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7 Ways to Grow Your Outside Sales Business

An outside sale program can lead to a lucrative and reliable stream of revenue for your company. It’s likely a program you’ll build slowly over time as your sales representatives create long-term relationships with customers. Hardware Retailing gathered these tips from experts in outside sales who have years of experience building a successful sales team. Chad Andersen and Dave Hoglund share how they’ve helped grow outside sales at Builders. Bill Baldwin, who runs B2B Consulting Solutions, shares how he has helped Toole’s Ace Hardware develop a successful sales program.

Anticipate needs.

Hoglund is a vice president at Builders’ Kearney, Nebraska, location. The Builders company consists of two home improvement centers in Nebraska, a lumberyard in Denver and countertop and truss manufacturing facilities. He works alongside a team of about 20 salespeople. He says that the most effective salesperson helps customers solve problems. Customers who see you as their trusted adviser will give you more of their business. When you become a trusted adviser, you also begin to anticipate their needs and stay one step ahead of them as they start to talk about new projects they’re working on. 

“Anticipating a customer’s needs takes time to develop. You need to learn each customer’s preferences and spend a lot of time listening,” Hoglund says.

Talk about price later.

It can be tempting to get new customers by offering the lowest price. However, if you want to be in it for the long haul, sell value before you sell price. That’s Baldwin’s approach. His independent consulting firm is working with a team of sales representatives at Toole’s Ace Hardware, which has 11 locations in Florida.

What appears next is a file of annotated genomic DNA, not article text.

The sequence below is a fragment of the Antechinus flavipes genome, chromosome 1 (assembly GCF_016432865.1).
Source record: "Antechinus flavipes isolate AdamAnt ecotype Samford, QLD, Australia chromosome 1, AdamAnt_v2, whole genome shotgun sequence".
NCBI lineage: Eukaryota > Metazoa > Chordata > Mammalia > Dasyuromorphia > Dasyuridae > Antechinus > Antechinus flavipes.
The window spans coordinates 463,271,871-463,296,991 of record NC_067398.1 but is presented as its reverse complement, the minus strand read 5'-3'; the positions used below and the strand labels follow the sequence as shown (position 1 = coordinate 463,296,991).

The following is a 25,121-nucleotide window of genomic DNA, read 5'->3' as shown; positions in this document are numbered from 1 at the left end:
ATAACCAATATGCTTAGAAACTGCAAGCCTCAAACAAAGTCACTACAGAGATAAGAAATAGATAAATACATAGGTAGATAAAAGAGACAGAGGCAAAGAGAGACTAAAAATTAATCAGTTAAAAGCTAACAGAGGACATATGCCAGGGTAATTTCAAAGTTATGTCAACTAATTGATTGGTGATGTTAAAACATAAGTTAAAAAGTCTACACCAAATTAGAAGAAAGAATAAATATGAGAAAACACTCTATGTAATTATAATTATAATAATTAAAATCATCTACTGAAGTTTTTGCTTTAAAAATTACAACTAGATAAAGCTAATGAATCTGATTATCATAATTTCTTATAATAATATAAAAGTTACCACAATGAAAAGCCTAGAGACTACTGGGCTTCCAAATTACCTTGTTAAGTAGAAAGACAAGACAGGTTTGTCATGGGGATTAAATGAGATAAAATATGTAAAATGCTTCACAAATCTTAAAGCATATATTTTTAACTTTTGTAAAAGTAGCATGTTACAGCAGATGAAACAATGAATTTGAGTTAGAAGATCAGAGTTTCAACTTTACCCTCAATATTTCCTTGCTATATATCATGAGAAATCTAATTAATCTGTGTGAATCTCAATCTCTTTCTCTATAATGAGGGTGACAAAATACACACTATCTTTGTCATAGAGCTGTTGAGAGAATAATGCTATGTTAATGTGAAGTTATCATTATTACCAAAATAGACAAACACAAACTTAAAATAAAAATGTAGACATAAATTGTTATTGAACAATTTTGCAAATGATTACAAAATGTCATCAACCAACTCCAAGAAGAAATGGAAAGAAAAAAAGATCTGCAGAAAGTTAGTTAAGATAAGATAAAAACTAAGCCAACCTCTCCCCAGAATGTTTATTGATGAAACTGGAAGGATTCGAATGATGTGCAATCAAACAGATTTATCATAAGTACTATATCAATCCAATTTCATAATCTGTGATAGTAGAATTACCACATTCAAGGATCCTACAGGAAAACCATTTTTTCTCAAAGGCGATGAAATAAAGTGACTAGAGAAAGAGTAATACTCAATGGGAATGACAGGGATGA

“The first thing every potential customer wants to ask is ‘How much can you save me?’ We shift the focus away from the price and tell them we want to educate ourselves on their business. Then, we can offer a pricing strategy that is best for them,” Baldwin says.

Be a product expert.

Andersen also works at Builders, as a vice president of the company. Sales representatives who want to be successful need to have a firm grasp of product knowledge, because that is how they will differentiate themselves from their competitors. 

“If you can walk onto a job site and show a potential customer all of the ways you can save them money and eliminate mistakes, then that experience and solid product knowledge can get you loyal customers pretty quickly,” Andersen says. 

Start small.

Don’t walk away from a small sale, because it could eventually turn into a larger customer. Focus on value and long-term potential rather than short-term success. 

“Look for small wins to start and grow your B2B sales. Most retailers who focus on big dollar transactions to start have lower success rates,” Baldwin says. 

Share ideas.

Whether it’s reading an article in a trade publication, attending a roundtable discussion or chatting with a fellow retailer at a wholesaler market, take every advantage to build your knowledge of outside sales. 

Learn from your peers in the industry. Ask questions. Establish a network of people who are willing to share ideas and best practices. Those conversations will make your business stronger. 

Refine your elevator pitch.

Before approaching a new customer, learn as much as you can about them. Then, when you have the opportunity to talk to them for the first time, you can show them you understand their needs.

“You have to spend a lot of time with new accounts and learn what they need because every company is different,” Andersen says. “Then, once you get them dialed in, you’ll spend less time because you understand what they want.”

Hire a consultant.

If you want personalized, professional advice in starting up your own outside sales team, look for an outside consultant to help. Bill Baldwin is an independent sales consultant who helps retailers find the right B2B sales solutions for their business. To learn more, contact him at 386-588-9900, or b2bconsultingsolutionsllc@gmail.com. 


About Jesse Carleton

Jesse Carleton has visited independent hardware retailers, conducted original research on the industry and written extensively about the business of hardware retailing. Jesse has written for more than a dozen of NHPA’s contract publishing titles, all related to the hardware retailing industry. He also was instrumental in developing the Basic Training in Hardware Retailing courses now used by thousands of retailers across the country.

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